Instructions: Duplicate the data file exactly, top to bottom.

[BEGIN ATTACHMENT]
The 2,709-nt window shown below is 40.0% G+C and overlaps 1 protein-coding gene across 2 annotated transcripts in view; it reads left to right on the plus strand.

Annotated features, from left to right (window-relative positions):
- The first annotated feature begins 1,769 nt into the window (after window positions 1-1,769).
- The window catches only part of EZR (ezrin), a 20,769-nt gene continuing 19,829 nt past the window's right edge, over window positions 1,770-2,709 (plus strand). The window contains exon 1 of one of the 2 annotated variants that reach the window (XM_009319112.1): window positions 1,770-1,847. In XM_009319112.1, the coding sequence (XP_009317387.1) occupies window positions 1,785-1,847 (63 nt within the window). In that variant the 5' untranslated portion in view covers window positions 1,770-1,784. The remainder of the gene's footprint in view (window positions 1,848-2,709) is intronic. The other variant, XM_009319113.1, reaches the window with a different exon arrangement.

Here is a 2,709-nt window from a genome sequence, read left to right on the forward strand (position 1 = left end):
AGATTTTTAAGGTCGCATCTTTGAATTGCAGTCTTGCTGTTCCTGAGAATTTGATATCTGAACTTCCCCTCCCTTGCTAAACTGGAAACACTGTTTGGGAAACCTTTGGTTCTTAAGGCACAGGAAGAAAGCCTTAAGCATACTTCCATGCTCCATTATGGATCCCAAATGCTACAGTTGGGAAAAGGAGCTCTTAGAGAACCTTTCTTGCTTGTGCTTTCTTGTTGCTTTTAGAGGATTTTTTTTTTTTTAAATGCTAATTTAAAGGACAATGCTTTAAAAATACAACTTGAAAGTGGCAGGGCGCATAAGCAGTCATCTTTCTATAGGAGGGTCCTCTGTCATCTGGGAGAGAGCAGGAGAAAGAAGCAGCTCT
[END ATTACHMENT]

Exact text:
The 2,709-nt window shown below is 40.0% G+C and overlaps 1 protein-coding gene across 2 annotated transcripts in view; it reads left to right on the plus strand.

Annotated features, from left to right (window-relative positions):
- The first annotated feature begins 1,769 nt into the window (after window positions 1-1,769).
- The window catches only part of EZR (ezrin), a 20,769-nt gene continuing 19,829 nt past the window's right edge, over window positions 1,770-2,709 (plus strand). The window contains exon 1 of one of the 2 annotated variants that reach the window (XM_009319112.1): window positions 1,770-1,847. In XM_009319112.1, the coding sequence (XP_009317387.1) occupies window positions 1,785-1,847 (63 nt within the window). In that variant the 5' untranslated portion in view covers window positions 1,770-1,784. The remainder of the gene's footprint in view (window positions 1,848-2,709) is intronic. The other variant, XM_009319113.1, reaches the window with a different exon arrangement.

Here is a 2,709-nt window from a genome sequence, read left to right on the forward strand (position 1 = left end):
AGATTTTTAAGGTCGCATCTTTGAATTGCAGTCTTGCTGTTCCTGAGAATTTGATATCTGAACTTCCCCTCCCTTGCTAAACTGGAAACACTGTTTGGGAAACCTTTGGTTCTTAAGGCACAGGAAGAAAGCCTTAAGCATACTTCCATGCTCCATTATGGATCCCAAATGCTACAGTTGGGAAAAGGAGCTCTTAGAGAACCTTTCTTGCTTGTGCTTTCTTGTTGCTTTTAGAGGATTTTTTTTTTTTTAAATGCTAATTTAAAGGACAATGCTTTAAAAATACAACTTGAAAGTGGCAGGGCGCATAAGCAGTCATCTTTCTATAGGAGGGTCCTCTGTCATCTGGGAGAGAGCAGGAGAAAGAAGCAGCTCT